How Well Does Atticus Feel He Should Defend Tom Robinson

How well does Atticus feel he should defend Tom Robinson in To Kill a Mockingbird?

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Atticus Finch defends Tom Robinson to the best of his abilities.  He defends his client just as well as he would a paying white man, even though it causes social ridicule in Maycomb.  In Chapter 9 of To Kill a Mockingbird, Scout asks her father about the trial.  Some of the kids at school had been criticizing Atticus for taking the case.  This makes Scout angry, and she asks her father why he is defending Tom Robinson.  Atticus explains his reasons to her:

"For a number of reasons," said Atticus.  "The main one is, if I didn’t I couldn't hold up my head in town, I couldn't represent this county in the legislature, I couldn't even tell you or Jem not to do something again."

Even before the trial, Atticus knows that the Tom Robinson case will have an impact on him personally.  He tells Scout this.  Atticus knows that it is highly unlikely that he will even win the case.  Tom has been accused of raping a white woman, which had people in Maycomb enraged.  They find it especially appalling that a black man would do such a thing to a white woman.  Despite this, Atticus plans to fight hard.  He feels that he should put all of his efforts into the case, despite the improbability of him winning it.

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Atticus feels that Tom Robinson deserves the best defense possible.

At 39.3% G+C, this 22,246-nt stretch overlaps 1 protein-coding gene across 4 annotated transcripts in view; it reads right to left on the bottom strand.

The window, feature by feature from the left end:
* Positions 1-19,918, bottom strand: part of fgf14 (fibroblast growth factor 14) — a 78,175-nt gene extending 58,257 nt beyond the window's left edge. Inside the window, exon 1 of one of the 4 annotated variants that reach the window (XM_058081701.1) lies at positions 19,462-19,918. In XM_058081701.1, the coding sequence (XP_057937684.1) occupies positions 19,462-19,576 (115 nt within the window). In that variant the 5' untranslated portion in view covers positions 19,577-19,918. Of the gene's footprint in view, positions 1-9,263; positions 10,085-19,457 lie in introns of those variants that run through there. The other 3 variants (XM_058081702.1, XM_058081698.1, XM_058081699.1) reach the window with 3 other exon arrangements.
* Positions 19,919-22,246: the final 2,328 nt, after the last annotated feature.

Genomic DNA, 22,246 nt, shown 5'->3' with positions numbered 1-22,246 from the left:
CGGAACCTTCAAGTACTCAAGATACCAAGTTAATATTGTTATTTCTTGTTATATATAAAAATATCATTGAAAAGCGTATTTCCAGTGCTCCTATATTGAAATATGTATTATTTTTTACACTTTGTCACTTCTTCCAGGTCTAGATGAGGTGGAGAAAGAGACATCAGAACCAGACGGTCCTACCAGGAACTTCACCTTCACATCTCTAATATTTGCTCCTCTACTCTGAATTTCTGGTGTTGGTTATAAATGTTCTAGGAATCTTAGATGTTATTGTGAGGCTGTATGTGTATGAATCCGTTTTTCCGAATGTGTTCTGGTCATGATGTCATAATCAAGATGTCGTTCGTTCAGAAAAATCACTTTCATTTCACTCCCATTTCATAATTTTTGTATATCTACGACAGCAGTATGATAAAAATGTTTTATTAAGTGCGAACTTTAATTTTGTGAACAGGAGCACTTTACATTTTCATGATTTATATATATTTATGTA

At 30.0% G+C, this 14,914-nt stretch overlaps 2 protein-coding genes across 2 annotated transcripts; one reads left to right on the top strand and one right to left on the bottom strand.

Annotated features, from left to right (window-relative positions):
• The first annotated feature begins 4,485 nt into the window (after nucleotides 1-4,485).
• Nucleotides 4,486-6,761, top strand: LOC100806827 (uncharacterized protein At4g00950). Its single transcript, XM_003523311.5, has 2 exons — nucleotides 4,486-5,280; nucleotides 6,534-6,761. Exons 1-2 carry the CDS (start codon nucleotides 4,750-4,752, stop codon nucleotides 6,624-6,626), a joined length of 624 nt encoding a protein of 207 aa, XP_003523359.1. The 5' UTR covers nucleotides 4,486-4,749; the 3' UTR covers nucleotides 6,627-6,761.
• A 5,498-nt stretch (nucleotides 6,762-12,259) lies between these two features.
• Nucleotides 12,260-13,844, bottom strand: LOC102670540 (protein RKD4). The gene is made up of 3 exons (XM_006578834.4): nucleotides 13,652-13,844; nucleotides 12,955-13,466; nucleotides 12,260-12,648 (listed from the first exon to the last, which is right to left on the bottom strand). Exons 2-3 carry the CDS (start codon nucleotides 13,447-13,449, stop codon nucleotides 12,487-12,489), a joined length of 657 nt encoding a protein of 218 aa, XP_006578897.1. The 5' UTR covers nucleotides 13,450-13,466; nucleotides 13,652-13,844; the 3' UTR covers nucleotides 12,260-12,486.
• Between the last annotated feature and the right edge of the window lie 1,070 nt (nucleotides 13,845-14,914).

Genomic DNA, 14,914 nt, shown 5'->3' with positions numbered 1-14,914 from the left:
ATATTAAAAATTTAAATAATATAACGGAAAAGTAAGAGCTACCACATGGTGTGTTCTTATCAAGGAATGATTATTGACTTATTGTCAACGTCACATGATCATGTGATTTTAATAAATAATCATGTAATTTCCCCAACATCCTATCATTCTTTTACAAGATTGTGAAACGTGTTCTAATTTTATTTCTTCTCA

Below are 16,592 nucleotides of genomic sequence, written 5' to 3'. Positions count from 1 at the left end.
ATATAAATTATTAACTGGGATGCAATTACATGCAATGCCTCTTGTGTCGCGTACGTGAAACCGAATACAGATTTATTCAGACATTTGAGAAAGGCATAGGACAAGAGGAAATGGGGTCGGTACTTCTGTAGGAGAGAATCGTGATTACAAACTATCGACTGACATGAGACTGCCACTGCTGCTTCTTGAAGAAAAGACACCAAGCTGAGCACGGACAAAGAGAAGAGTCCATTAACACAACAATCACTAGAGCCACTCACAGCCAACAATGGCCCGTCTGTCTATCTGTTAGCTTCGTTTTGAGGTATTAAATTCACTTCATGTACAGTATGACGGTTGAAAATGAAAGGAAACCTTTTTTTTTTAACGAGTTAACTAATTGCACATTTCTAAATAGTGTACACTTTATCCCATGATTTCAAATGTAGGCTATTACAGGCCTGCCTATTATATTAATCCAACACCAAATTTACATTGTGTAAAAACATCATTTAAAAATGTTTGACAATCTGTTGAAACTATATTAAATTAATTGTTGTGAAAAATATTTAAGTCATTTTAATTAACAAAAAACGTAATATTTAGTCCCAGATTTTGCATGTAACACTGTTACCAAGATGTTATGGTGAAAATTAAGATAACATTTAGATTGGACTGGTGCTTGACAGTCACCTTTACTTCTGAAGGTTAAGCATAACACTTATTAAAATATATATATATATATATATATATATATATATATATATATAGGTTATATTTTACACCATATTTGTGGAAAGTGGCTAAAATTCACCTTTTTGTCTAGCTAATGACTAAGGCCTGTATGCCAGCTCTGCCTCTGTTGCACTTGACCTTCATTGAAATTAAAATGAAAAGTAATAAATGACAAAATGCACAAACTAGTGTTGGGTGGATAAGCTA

Although Atticus was assigned to defend Tom Robinson, he is planning to give him a good defense.  He understands that Tom is not likely to win, no matter how well he defends him.  He knows that the color barrier is just too strong.  Yet Atticus believes the only moral thing to do is to defend Tom to the best of his ability.

"Before I'm through, I intend to jar the jury a bit- I think we'll have a reasonable chance on appeal, though..”. (ch 9)

Atticus explains to Scout that just because he knows he is not going to win is not a reason not to try.  He tells her he could not hold his head up in town, go to church, or tell his children to mind him if he did not at least try to defend Tom.  Everyone deserves a fair trial.

Atticus believes strongly in fair trials.  He tells the jury that the court of law is the great equalizer.  He also knows that Tom is innocent.  He believes he is innocent, and he also believes that he will be convicted.  He is willing to do whatever he can, even if he loses. 

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